Wednesday, 18 April 2007

Shane Jones, MP, on Labour's democracy rationing proposals

The Clark Government's proposals to take advantage of the outcry over their own corrupt election spending takes two forms: democracy rationing, which includes a ban or severe limits on private donations to political parties, requiring instead that the taxpayer fund political parties in a manner that favours the two big parties; and speech rationing, placing severe limits on political criticism in election year.

Note that the Clark Government democracy rationing proposals provide an exemption for unions. Newstalk ZB interviewer asked Labour MP Shane Jones why:
INTERVIEWER: "Why would you exempt unions?"

LABOUR MP SHANE JONES: "They're valuable and long term supporters of ours, etc..."
You can hear the interview here [hat tip DPF]. Question and admission comes 1:45 in. Links to banana republic electioneering welcomed in the comments section.


  1. Wow! I believe that was 'honesty by accident' - the 'bullshit' part of his brain must not have caught up with the truth fast enough.

  2. Jones also seems to believe folks get royalties on second-hand books, CDs and DVDs... What a knob, and a bloody condescending one at that. I do love politicians who come strutting into the House, full of their own PR hot air.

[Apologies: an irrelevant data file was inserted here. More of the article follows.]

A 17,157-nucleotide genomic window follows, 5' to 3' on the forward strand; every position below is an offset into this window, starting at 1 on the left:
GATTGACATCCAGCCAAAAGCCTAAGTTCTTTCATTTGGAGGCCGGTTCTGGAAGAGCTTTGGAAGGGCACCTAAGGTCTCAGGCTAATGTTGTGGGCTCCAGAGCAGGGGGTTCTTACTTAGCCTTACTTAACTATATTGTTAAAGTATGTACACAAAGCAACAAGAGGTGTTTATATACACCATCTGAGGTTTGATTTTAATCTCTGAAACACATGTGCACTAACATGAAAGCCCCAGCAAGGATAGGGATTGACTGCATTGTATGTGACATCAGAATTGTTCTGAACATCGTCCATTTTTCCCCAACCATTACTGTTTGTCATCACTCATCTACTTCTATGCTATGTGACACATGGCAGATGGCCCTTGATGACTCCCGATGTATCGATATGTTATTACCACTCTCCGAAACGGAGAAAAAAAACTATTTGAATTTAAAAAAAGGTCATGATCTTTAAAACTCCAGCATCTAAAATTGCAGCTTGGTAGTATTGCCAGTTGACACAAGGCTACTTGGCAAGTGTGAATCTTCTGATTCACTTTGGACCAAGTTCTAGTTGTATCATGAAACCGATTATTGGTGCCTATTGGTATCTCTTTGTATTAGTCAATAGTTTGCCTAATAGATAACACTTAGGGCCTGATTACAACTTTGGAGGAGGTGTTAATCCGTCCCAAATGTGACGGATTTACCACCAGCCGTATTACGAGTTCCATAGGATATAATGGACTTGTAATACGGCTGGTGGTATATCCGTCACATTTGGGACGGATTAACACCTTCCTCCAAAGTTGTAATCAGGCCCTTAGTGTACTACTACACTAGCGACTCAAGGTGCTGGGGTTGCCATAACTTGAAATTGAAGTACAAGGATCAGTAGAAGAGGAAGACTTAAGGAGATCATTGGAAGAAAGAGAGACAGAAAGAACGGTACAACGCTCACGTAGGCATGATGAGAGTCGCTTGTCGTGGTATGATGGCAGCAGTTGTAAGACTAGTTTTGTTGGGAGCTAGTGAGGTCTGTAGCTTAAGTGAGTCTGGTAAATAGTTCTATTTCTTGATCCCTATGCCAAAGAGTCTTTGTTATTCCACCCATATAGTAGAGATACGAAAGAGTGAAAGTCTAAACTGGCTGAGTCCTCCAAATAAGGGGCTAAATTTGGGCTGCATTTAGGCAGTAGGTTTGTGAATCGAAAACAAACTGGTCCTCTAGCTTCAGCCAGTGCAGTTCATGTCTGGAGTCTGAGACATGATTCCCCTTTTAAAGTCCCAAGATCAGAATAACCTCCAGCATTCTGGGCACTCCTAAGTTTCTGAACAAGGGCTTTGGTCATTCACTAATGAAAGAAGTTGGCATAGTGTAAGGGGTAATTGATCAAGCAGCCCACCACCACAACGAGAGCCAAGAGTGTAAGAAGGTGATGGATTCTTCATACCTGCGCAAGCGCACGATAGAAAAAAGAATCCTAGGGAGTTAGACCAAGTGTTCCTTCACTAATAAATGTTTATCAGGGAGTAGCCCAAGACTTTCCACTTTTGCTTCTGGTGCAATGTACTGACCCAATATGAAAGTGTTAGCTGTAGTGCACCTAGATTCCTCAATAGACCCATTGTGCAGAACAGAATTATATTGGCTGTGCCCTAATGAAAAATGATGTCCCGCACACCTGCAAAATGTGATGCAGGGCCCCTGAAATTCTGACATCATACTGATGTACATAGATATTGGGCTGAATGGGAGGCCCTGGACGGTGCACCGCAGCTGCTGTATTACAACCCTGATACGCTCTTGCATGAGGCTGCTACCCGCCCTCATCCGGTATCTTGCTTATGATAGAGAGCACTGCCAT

3. Democracy Rationing update: TRN's 2pm news bulletin had the Greens' Russel Norman wanking on about his party's plan for CFR, which, in true greenie-red style, consists of half a dozen bans and requirements.

    If I didn't know better, I'd say the irony of placing restrictions upon supposedly free citizens at election time, escaped him.

    Communist bastards.


1. Commenters are welcome and invited.
2. All comments are moderated. Off-topic grandstanding, spam, and gibberish will be ignored. Tu quoque will be moderated.
3. Read the post before you comment. Challenge facts, but don't simply ignore them.
4. Use a name. If it's important enough to say, it's important enough to put a name to.
5. Above all: Act with honour. Say what you mean, and mean what you say.